In a modern sense, comedy (from the Greek: κωμῳδία, kōmōidía) refers to any discourse or work generally intended to be humorous or amusing by inducing laughter, especially in theatre, television, film, and stand-up comedy. The origins of the term are found in Ancient Greece. In the Athenian democracy, the public opinion of voters was influenced by the political satire performed by the comic poets at the theaters. The theatrical genre of Greek comedy can be described as a dramatic performance which pits two groups or societies against each other in an amusing agon or conflict. Northrop Frye depicted these two opposing sides as a “Society of Youth” and a “Society of the Old”. A revised view characterizes the essential agon of comedy as a struggle between a relatively powerless youth and the societal conventions that pose obstacles to his hopes. In this struggle, the youth is understood to be constrained by his lack of social authority, and is left with little choice but to take recourse in ruses which engender very dramatic irony which provokes laughter.
Also in Poetics, Aristotle defined Comedy as one of the original four genres of literature. The other three genres are tragedy, epic poetry, and lyric poetry. Literature in general is defined by Aristotle as a mimesis, or imitation of life. Comedy is the third form of literature, being the most divorced from a true mimesis. Tragedy is the truest mimesis, followed by epic poetry, comedy and lyric poetry. The genre of comedy is defined by a certain pattern according to Aristotle’s definition. Comedies begin with low or base characters seeking insignificant aims, and end with some accomplishment of the aims which either lightens the initial baseness or reveals the insignificance of the aims.
In early 19th century England, pantomime acquired its present form which includes slapstick comedy and featured the first mainstream clown Joseph Grimaldi, while comedy routines also featured heavily in British music hall theatre which became popular in the 1850s. British comedians who honed their skills in music hall sketches include Charlie Chaplin, Stan Laurel and Dan Leno. English music hall comedian and theatre impresario Fred Karno developed a form of sketch comedy without dialogue in the 1890s, and Chaplin and Laurel were among the comedians who worked for him. American film producer Hal Roach stated: “Fred Karno is not only a genius, he is the man who originated slapstick comedy. We in Hollywood owe much to him.” American vaudeville emerged in the 1880s and remained popular until the 1930s, and featured comedians such as W. C. Fields, Buster Keaton and the Marx Brothers.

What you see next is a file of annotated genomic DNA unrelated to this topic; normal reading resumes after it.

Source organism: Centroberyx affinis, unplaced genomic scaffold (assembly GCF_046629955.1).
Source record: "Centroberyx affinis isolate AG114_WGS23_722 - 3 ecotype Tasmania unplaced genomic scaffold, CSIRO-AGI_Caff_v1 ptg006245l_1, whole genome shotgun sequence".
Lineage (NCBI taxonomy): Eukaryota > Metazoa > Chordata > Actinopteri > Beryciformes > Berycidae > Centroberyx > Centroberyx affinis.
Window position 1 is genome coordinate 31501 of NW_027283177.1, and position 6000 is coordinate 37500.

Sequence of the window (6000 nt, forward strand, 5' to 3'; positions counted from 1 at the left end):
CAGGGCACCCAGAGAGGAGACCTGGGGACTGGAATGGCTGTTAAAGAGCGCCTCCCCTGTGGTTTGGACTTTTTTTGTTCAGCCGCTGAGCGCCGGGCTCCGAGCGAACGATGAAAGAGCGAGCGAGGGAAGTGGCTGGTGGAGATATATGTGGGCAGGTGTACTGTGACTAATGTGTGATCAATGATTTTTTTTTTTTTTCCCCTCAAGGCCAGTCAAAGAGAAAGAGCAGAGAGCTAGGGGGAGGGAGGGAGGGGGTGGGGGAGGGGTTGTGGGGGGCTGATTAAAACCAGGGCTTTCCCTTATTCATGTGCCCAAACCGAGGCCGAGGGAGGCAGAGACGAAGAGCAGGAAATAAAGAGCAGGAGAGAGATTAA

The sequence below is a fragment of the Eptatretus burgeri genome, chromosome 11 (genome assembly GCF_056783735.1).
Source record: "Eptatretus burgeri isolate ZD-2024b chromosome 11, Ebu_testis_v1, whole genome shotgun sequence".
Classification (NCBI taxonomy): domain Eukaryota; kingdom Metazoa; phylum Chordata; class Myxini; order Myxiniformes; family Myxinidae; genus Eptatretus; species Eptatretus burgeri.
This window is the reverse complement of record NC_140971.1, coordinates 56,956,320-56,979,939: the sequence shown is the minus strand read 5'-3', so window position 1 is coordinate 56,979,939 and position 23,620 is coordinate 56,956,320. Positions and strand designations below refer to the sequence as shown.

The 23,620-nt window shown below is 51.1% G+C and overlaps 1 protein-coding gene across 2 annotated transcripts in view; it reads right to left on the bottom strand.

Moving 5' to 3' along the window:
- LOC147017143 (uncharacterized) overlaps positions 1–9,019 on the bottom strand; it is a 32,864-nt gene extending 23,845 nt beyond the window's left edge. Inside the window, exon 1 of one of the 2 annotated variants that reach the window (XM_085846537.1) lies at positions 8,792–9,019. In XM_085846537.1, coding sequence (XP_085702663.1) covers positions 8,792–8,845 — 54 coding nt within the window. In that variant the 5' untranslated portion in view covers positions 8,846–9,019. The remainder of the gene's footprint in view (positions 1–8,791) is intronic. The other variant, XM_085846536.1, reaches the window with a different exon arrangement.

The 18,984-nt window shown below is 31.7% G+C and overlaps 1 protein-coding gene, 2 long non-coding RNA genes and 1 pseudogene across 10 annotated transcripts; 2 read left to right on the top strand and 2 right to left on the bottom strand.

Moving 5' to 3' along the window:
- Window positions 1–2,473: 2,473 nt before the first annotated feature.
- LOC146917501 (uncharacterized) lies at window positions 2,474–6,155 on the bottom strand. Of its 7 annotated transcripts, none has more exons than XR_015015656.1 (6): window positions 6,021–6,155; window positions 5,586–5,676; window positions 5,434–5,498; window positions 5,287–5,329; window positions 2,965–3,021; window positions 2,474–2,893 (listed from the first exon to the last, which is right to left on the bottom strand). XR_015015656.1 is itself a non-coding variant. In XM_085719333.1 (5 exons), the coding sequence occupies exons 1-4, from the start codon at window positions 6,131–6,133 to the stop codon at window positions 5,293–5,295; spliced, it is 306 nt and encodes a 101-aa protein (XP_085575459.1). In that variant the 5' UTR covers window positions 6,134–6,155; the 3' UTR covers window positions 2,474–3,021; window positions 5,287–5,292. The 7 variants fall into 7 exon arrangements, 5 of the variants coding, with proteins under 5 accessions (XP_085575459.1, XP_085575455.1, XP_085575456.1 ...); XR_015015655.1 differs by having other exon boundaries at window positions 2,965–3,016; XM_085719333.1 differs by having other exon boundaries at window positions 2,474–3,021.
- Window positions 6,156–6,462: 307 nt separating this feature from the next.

Aristotle’s Poetics was translated into Arabic in the medieval Islamic world, where it was elaborated upon by Arabic writers and Islamic philosophers, such as Abu Bischr, and his pupils Al-Farabi, Avicenna, and Averroes. They disassociated comedy from Greek dramatic representation and instead identified it with Arabic poetic themes and forms, such as hija (satirical poetry). They viewed comedy as simply the “art of reprehension”, and made no reference to light and cheerful events, or to the troubling beginnings and happy endings associated with classical Greek comedy.
Around 335 BCE, Aristotle, in his work Poetics, stated that comedy originated in Phallic processions and the light treatment of the otherwise base and ugly. He also adds that the origins of comedy are obscure because it was not treated seriously from its inception. However, comedy had its own Muse: Thalia.
“Comedy”, in its Elizabethan usage, had a very different meaning from modern comedy. A Shakespearean comedy is one that has a happy ending, usually involving marriages between the unmarried characters, and a tone and style that is more light-hearted than Shakespeare’s other plays.